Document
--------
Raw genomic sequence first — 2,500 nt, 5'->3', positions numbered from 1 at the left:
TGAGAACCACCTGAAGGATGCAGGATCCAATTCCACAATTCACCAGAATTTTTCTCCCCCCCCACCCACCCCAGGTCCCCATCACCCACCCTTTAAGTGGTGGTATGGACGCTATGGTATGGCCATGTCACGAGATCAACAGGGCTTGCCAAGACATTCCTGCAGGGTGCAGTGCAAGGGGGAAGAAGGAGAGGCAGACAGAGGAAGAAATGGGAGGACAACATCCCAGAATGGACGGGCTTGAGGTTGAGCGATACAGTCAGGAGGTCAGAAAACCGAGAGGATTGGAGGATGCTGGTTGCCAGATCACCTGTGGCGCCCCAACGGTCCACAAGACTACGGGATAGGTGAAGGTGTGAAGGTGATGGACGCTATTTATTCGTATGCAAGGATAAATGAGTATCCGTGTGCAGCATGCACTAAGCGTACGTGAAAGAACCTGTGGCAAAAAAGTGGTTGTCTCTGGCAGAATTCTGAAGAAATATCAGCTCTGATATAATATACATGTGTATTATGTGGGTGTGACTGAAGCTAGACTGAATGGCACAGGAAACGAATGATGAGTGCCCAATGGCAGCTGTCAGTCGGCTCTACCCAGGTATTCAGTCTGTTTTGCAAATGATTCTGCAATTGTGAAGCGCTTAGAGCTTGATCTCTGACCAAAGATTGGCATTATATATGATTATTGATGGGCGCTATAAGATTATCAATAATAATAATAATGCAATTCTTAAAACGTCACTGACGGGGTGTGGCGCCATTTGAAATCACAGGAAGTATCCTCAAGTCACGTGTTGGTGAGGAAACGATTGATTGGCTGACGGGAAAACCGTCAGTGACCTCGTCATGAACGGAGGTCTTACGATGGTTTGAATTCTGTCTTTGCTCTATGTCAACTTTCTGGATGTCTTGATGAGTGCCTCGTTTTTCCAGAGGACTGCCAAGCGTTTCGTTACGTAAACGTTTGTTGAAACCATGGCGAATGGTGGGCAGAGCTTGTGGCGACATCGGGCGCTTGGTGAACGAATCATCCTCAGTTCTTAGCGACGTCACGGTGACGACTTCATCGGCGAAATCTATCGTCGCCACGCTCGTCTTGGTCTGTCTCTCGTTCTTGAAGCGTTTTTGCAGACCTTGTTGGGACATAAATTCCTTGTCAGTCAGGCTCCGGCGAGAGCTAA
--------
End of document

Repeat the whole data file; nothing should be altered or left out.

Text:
Raw genomic sequence first — 2,500 nt, 5'->3', positions numbered from 1 at the left:
TGAGAACCACCTGAAGGATGCAGGATCCAATTCCACAATTCACCAGAATTTTTCTCCCCCCCCACCCACCCCAGGTCCCCATCACCCACCCTTTAAGTGGTGGTATGGACGCTATGGTATGGCCATGTCACGAGATCAACAGGGCTTGCCAAGACATTCCTGCAGGGTGCAGTGCAAGGGGGAAGAAGGAGAGGCAGACAGAGGAAGAAATGGGAGGACAACATCCCAGAATGGACGGGCTTGAGGTTGAGCGATACAGTCAGGAGGTCAGAAAACCGAGAGGATTGGAGGATGCTGGTTGCCAGATCACCTGTGGCGCCCCAACGGTCCACAAGACTACGGGATAGGTGAAGGTGTGAAGGTGATGGACGCTATTTATTCGTATGCAAGGATAAATGAGTATCCGTGTGCAGCATGCACTAAGCGTACGTGAAAGAACCTGTGGCAAAAAAGTGGTTGTCTCTGGCAGAATTCTGAAGAAATATCAGCTCTGATATAATATACATGTGTATTATGTGGGTGTGACTGAAGCTAGACTGAATGGCACAGGAAACGAATGATGAGTGCCCAATGGCAGCTGTCAGTCGGCTCTACCCAGGTATTCAGTCTGTTTTGCAAATGATTCTGCAATTGTGAAGCGCTTAGAGCTTGATCTCTGACCAAAGATTGGCATTATATATGATTATTGATGGGCGCTATAAGATTATCAATAATAATAATAATGCAATTCTTAAAACGTCACTGACGGGGTGTGGCGCCATTTGAAATCACAGGAAGTATCCTCAAGTCACGTGTTGGTGAGGAAACGATTGATTGGCTGACGGGAAAACCGTCAGTGACCTCGTCATGAACGGAGGTCTTACGATGGTTTGAATTCTGTCTTTGCTCTATGTCAACTTTCTGGATGTCTTGATGAGTGCCTCGTTTTTCCAGAGGACTGCCAAGCGTTTCGTTACGTAAACGTTTGTTGAAACCATGGCGAATGGTGGGCAGAGCTTGTGGCGACATCGGGCGCTTGGTGAACGAATCATCCTCAGTTCTTAGCGACGTCACGGTGACGACTTCATCGGCGAAATCTATCGTCGCCACGCTCGTCTTGGTCTGTCTCTCGTTCTTGAAGCGTTTTTGCAGACCTTGTTGGGACATAAATTCCTTGTCAGTCAGGCTCCGGCGAGAGCTAA